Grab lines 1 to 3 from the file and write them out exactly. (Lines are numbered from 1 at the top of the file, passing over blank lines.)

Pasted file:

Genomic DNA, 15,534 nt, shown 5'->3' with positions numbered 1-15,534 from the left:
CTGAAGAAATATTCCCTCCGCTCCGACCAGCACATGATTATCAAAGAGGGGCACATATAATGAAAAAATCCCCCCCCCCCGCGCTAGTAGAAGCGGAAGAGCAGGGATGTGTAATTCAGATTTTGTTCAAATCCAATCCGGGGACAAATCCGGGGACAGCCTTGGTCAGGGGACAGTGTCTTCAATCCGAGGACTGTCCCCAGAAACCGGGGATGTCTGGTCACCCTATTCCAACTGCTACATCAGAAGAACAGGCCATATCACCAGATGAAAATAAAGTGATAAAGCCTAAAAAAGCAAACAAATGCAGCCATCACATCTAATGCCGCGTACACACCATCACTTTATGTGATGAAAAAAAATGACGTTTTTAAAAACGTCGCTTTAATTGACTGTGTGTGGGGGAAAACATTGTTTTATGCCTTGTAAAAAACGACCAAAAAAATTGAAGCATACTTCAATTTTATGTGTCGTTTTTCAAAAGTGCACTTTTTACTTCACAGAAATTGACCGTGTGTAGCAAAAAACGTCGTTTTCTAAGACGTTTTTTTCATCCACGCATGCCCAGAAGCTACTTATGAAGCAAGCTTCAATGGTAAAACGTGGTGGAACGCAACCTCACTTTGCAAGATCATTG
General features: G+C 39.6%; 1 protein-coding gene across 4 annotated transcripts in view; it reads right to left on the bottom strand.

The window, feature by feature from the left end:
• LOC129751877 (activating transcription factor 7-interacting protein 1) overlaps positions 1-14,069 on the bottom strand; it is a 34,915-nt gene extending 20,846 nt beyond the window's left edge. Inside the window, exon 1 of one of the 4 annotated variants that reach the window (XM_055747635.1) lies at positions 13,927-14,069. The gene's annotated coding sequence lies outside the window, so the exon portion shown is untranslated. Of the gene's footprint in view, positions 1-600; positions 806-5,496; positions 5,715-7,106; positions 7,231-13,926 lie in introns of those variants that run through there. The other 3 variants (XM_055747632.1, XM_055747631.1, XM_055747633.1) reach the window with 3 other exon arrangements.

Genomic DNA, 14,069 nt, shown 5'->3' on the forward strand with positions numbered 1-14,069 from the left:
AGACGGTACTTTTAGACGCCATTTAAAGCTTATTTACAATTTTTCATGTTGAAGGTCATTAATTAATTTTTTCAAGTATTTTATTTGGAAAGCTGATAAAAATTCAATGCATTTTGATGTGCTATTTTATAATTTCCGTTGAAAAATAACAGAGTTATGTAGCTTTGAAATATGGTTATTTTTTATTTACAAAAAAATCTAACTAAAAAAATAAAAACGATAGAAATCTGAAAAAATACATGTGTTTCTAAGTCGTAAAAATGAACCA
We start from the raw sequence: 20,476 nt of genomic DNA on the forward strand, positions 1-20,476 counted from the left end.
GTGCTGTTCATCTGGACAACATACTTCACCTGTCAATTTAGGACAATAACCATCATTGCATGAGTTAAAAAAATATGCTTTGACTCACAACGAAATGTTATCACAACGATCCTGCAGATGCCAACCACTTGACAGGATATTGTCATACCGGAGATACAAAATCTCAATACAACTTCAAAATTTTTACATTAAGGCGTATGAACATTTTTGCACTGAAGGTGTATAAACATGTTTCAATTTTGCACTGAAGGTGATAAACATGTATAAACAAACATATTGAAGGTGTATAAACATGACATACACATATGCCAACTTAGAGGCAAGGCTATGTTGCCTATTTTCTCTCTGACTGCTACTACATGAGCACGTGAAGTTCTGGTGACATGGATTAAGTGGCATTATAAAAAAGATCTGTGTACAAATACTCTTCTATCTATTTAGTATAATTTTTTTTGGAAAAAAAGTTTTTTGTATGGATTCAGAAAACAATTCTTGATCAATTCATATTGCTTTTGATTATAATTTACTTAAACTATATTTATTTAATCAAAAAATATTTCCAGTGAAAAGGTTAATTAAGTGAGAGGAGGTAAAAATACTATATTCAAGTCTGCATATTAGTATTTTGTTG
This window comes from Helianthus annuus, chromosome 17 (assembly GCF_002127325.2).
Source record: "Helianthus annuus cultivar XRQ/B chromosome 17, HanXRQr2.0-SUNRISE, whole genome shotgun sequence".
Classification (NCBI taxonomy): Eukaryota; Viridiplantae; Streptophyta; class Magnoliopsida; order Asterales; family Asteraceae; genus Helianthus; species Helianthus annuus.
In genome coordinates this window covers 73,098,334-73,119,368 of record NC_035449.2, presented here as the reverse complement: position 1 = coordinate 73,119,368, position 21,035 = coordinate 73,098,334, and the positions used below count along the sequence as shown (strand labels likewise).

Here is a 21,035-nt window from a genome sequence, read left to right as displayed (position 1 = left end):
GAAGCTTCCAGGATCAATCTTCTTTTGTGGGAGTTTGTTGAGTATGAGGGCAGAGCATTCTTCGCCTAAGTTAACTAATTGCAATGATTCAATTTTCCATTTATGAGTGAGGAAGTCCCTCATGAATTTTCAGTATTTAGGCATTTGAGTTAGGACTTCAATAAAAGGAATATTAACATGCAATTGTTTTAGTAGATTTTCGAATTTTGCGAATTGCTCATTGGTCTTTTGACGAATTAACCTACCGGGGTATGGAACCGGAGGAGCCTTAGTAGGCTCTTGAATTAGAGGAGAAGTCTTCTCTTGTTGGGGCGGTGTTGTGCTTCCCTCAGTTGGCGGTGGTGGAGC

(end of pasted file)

Genomic DNA, 15,534 nt, shown 5'->3' with positions numbered 1-15,534 from the left:
CTGAAGAAATATTCCCTCCGCTCCGACCAGCACATGATTATCAAAGAGGGGCACATATAATGAAAAAATCCCCCCCCCCCGCGCTAGTAGAAGCGGAAGAGCAGGGATGTGTAATTCAGATTTTGTTCAAATCCAATCCGGGGACAAATCCGGGGACAGCCTTGGTCAGGGGACAGTGTCTTCAATCCGAGGACTGTCCCCAGAAACCGGGGATGTCTGGTCACCCTATTCCAACTGCTACATCAGAAGAACAGGCCATATCACCAGATGAAAATAAAGTGATAAAGCCTAAAAAAGCAAACAAATGCAGCCATCACATCTAATGCCGCGTACACACCATCACTTTATGTGATGAAAAAAAATGACGTTTTTAAAAACGTCGCTTTAATTGACTGTGTGTGGGGGAAAACATTGTTTTATGCCTTGTAAAAAACGACCAAAAAAATTGAAGCATACTTCAATTTTATGTGTCGTTTTTCAAAAGTGCACTTTTTACTTCACAGAAATTGACCGTGTGTAGCAAAAAACGTCGTTTTCTAAGACGTTTTTTTCATCCACGCATGCCCAGAAGCTACTTATGAAGCAAGCTTCAATGGTAAAACGTGGTGGAACGCAACCTCACTTTGCAAGATCATTG
General features: G+C 39.6%; 1 protein-coding gene across 4 annotated transcripts in view; it reads right to left on the bottom strand.